The film bombed like a bunker-buster at the box office and critics were generally as unkind as I’m being, to put it mildly. At least my review of Hocus Pocus is satirical and meant to be a bit over-the-top funny; I respect the work of all of these entertainers, more or less. Film critic Ty Burr (of Entertainment Weekly) lambasted the movie, however, writing that it was: “… acceptable scary-silly kid fodder that adults will find only mildly insulting. Unless they’re Bette Midler fans. In which case it’s depressing as hell … the sight of the Divine Miss M mugging her way through a cheesy supernatural kiddie comedy is, to say the least, dispiriting.”
Despite years of mocking from peanut galleries far more prominent than my own, Hocus Pocus did indeed go on to become something of a cult-classic on DVD-Video/Blu-Ray, where so many egregious flops have an opportunity to redeem themselves financially, if not artistically. The relative success of the film on video as a kiddie crowd-pleaser makes a lot more sense because children don’t really give a rat’s ass about Bette Midler’s dubious track record, unless they are possibly going to emerge as gay children. It might be a good idea to arm yourself with some helpful pamphlets about affirmative parenting if your eight year-old son watches this film at home and you catch him making a remark like: “Bette’s sharpest instincts were clearly not at play when she opted for the role of Winifred Sanderson. Winifred Sanderson is badly lit. Winifred Sanderson’s coiffure is unflattering. Winifred Sanderson’s rendition of ‘I Put a Spell on You’ is nothing short of ghastly! Who’s responsible for these horrifying arrangements?”
As mindless fluff-stuff for five and six year olds around Halloween, Hocus Pocus is ideal, minus Parker’s nicely overemphasized rack and the genuinely warped & creepy subplot involving a black candle and a virgin-girl. This fact alone, however, underscores the reasons why the movie remains so utterly repellent as suitable fantasy entertainment for anyone literate over the age of fourteen; the flick was marketed to a primarily adult audience. Yikes. One hopes that Bette Midler’s agent lived long enough to secure better parts for other actors and, hopefully, Midler herself made some sort of back-end $$$ deal with video distributors to assuage her lifelong humiliation. Money’s good like that. We all know that Sarah Jessica Parker survived this train-wreck to inspire millions of fashionable women and gay guys to become jovial, Cosmo-swilling alcoholics via Sex and the City, and Kathy Najimy really did do some excellent –even iconic– voiceover work as the feisty Peggy Hill in genius Mike Judge’s classic (and sinfully underrated) King of the Hill series.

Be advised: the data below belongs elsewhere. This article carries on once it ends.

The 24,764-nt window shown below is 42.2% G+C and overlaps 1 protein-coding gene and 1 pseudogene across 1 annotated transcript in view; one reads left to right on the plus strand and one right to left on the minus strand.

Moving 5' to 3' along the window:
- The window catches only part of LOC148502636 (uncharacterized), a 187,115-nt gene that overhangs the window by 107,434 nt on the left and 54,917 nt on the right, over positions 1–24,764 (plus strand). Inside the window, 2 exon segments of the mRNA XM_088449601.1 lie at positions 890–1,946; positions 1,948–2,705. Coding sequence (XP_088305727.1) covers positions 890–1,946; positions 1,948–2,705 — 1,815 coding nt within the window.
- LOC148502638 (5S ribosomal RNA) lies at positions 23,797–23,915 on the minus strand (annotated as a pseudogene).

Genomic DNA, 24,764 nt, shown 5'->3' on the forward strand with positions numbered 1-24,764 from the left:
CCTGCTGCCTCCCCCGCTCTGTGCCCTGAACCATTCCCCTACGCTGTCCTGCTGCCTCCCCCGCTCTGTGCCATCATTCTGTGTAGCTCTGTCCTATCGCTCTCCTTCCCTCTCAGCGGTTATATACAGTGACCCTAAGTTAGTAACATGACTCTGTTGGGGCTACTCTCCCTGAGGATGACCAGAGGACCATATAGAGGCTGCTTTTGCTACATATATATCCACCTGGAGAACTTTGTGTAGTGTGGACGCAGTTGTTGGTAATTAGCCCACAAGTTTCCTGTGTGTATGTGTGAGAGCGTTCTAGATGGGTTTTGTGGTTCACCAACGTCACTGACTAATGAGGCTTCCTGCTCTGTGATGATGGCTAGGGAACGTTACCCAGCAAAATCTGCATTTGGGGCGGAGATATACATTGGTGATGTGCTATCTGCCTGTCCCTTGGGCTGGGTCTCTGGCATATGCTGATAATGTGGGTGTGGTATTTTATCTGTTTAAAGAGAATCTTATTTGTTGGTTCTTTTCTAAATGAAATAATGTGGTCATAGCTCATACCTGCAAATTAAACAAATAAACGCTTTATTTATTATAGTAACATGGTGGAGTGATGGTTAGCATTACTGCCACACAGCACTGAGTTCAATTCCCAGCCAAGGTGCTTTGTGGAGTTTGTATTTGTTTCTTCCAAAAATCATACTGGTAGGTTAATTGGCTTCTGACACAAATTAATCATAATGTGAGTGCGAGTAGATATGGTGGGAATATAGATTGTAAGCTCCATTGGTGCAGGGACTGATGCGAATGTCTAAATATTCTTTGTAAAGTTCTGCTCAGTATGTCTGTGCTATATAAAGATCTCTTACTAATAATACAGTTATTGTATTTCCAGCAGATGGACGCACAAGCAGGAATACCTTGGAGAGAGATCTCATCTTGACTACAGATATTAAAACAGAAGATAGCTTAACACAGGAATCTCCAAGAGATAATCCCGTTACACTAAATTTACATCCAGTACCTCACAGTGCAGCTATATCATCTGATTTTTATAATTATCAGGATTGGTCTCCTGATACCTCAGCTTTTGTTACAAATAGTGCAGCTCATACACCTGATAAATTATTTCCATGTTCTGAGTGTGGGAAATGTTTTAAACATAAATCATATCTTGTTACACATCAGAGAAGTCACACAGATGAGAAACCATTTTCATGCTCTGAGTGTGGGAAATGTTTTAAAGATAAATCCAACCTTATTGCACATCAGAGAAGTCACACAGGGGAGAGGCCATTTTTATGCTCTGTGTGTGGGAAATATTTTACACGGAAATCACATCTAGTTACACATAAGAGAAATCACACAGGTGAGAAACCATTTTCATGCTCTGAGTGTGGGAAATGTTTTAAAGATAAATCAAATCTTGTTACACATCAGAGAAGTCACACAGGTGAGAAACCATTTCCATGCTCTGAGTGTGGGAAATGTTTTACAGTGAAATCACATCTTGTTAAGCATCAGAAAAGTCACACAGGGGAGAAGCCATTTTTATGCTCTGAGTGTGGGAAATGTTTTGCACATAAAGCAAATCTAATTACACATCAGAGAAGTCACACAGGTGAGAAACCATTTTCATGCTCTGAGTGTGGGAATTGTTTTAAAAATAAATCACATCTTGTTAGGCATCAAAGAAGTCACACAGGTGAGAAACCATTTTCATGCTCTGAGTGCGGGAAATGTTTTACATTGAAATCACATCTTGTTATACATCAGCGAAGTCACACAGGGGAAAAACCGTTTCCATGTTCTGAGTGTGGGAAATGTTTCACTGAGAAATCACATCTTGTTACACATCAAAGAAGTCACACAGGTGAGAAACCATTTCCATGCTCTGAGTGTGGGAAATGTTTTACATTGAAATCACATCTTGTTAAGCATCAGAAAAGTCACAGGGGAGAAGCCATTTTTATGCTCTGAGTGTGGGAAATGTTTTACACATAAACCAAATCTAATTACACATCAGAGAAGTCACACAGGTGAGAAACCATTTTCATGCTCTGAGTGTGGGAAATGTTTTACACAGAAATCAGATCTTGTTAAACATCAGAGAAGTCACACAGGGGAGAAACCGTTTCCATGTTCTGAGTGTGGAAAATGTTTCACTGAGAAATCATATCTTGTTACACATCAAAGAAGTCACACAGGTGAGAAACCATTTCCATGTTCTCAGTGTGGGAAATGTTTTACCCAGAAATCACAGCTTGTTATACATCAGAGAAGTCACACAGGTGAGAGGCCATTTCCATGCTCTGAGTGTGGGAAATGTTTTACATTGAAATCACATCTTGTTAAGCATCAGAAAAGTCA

Never fear. A determined actor or writer can overcome any mega-bomb. Sometimes all it takes, ironically, is a little hocus pocus.
DEFINITIVE DIALOGUE: “Oh, cheese and crust! He’s lost his head!” — Bette Midler as “Winifred Sanderson.” (Yeah … tons of cheese, abundant crustiness, and loss of brain matter are hallmarks of the Hocus Pocus viewing experience for adults.)